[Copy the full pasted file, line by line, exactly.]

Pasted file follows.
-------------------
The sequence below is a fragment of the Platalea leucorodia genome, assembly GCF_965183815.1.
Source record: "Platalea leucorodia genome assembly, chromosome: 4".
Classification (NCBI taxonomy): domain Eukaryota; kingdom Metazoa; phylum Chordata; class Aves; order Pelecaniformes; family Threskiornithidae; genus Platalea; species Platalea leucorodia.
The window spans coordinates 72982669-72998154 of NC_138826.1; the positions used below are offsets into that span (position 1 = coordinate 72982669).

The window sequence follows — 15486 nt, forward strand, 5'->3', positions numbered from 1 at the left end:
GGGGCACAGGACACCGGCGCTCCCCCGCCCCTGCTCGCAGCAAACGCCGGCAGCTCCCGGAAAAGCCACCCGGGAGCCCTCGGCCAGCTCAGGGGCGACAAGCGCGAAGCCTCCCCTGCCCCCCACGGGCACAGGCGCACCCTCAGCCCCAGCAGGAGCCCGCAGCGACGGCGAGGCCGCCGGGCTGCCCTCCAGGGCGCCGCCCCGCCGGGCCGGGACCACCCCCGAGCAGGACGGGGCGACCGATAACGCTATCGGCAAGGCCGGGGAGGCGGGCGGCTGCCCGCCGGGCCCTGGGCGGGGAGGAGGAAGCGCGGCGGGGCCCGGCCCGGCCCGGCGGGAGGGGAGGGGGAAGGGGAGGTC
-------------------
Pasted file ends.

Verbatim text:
The sequence below is a fragment of the Platalea leucorodia genome, assembly GCF_965183815.1.
Source record: "Platalea leucorodia genome assembly, chromosome: 4".
Classification (NCBI taxonomy): domain Eukaryota; kingdom Metazoa; phylum Chordata; class Aves; order Pelecaniformes; family Threskiornithidae; genus Platalea; species Platalea leucorodia.
The window spans coordinates 72982669-72998154 of NC_138826.1; the positions used below are offsets into that span (position 1 = coordinate 72982669).

The window sequence follows — 15486 nt, forward strand, 5'->3', positions numbered from 1 at the left end:
GGGGCACAGGACACCGGCGCTCCCCCGCCCCTGCTCGCAGCAAACGCCGGCAGCTCCCGGAAAAGCCACCCGGGAGCCCTCGGCCAGCTCAGGGGCGACAAGCGCGAAGCCTCCCCTGCCCCCCACGGGCACAGGCGCACCCTCAGCCCCAGCAGGAGCCCGCAGCGACGGCGAGGCCGCCGGGCTGCCCTCCAGGGCGCCGCCCCGCCGGGCCGGGACCACCCCCGAGCAGGACGGGGCGACCGATAACGCTATCGGCAAGGCCGGGGAGGCGGGCGGCTGCCCGCCGGGCCCTGGGCGGGGAGGAGGAAGCGCGGCGGGGCCCGGCCCGGCCCGGCGGGAGGGGAGGGGGAAGGGGAGGTC